Saudi IT providers hit by supply chain attacks
Researchers at cybersecurity company Symantec have uncovered a new threat group dubbed 'Tortoiseshell' that is attacking IT providers.
The research has identified 11 targets, most of them in Saudi Arabia. In two cases hundreds of hosts were infected, probably because the attackers were hunting for machines that were of particular interest.
The authors of the report note, "This is an unusually large number of computers to be compromised in a targeted attack. It is possible that the attackers were forced to infect many machines before finding those that were of most interest to them."
The group uses both custom and ready-made malware for its operations. One threat used is the Syskit Trojan, a custom backdoor first discovered in August this year. The malware sends its C&C server system-related data belonging to the compromised host. Details include the IP address, version of the operating system, computer name, MAC address, running apps, and network connectivity information. It can also execute commands from the server used to download other malware and launch PowerShell to unzip a file or run commands in the Command Prompt console.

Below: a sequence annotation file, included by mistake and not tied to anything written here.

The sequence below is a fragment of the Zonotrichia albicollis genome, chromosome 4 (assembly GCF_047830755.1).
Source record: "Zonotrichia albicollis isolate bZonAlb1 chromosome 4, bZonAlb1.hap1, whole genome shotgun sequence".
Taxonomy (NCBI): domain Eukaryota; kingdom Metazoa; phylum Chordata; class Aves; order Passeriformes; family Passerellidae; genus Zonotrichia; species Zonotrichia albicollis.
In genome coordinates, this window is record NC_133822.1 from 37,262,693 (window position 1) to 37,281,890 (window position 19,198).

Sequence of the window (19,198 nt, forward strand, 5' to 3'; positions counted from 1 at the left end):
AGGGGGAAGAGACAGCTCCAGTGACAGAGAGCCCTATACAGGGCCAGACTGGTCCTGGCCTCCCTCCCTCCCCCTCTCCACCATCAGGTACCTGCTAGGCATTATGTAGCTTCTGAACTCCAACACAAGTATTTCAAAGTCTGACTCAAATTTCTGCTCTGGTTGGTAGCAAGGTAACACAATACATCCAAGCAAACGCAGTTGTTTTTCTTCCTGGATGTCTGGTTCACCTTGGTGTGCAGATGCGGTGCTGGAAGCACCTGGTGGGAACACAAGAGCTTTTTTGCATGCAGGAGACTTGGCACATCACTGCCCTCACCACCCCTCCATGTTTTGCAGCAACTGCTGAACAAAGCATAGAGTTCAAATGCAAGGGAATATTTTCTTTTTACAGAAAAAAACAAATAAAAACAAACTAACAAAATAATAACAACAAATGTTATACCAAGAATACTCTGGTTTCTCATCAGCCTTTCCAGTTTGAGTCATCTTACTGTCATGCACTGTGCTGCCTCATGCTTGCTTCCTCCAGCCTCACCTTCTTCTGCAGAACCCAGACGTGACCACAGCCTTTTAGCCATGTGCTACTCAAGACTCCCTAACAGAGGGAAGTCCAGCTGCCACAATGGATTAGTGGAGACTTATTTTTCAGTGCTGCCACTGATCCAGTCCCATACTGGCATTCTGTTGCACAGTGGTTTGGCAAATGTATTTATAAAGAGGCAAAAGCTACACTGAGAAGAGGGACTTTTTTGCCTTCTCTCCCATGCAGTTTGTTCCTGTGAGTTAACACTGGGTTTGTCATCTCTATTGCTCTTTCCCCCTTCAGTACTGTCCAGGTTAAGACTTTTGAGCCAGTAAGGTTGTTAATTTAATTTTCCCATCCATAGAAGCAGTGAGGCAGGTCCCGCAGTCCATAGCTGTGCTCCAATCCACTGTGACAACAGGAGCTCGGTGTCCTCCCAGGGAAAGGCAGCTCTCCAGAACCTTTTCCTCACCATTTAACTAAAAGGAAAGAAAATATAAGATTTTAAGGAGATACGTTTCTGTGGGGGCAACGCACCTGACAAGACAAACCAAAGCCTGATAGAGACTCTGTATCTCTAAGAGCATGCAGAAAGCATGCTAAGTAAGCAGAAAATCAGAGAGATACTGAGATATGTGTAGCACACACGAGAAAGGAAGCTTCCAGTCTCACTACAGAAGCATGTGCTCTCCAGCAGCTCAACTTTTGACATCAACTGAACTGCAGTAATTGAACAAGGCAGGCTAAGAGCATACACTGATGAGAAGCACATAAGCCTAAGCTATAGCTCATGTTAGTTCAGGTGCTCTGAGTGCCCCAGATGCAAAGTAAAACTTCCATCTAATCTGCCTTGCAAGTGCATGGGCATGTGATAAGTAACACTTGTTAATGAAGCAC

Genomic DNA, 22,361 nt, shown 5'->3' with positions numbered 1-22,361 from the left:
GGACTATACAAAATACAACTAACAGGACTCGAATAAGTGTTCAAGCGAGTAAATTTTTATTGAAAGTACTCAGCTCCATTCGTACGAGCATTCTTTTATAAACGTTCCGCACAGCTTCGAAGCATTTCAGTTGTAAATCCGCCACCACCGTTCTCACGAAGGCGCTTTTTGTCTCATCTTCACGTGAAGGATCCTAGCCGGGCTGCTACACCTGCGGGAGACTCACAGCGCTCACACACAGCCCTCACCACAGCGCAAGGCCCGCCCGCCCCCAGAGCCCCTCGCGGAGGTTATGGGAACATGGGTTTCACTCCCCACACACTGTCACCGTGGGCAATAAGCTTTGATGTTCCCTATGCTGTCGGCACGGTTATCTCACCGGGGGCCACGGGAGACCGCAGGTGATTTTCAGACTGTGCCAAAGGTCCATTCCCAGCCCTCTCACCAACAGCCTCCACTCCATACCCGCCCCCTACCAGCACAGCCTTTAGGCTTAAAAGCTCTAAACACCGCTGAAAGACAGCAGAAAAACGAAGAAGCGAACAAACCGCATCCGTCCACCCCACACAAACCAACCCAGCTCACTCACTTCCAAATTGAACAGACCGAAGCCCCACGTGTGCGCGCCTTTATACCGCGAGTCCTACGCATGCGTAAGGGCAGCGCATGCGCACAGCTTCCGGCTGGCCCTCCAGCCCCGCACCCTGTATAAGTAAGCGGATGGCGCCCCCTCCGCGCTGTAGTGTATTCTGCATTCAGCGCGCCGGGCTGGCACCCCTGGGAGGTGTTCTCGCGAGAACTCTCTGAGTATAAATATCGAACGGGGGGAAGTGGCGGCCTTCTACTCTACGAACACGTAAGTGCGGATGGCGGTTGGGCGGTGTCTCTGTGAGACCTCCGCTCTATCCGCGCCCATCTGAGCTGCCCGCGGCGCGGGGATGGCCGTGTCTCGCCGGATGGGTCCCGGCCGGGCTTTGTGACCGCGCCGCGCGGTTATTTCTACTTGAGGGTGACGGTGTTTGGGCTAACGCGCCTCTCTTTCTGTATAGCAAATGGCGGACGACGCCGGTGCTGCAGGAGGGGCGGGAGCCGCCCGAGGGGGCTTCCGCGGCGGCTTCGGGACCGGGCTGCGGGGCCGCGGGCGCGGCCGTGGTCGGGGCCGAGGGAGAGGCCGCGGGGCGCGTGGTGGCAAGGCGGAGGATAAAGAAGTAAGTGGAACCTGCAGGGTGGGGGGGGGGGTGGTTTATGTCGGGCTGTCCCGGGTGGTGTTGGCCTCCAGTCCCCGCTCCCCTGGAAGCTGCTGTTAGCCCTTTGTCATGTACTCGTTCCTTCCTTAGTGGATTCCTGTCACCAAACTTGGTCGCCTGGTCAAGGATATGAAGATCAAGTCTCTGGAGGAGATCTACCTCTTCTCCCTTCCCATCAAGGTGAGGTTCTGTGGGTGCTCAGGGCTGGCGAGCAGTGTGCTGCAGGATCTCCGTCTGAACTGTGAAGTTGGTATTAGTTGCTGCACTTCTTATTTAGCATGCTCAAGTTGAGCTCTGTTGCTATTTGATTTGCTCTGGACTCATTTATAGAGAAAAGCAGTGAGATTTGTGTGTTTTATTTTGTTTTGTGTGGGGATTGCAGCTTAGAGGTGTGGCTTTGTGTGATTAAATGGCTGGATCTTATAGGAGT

The targeting of IT providers points strongly to these being supply chain attacks, the probable end goal being to gain access to the networks of some of the providers' customers. Supply chain attacks have been increasing in recent years, with Symantec seeing a 78 percent increase in 2018.
You can find out more about the attacks on the Symantec blog.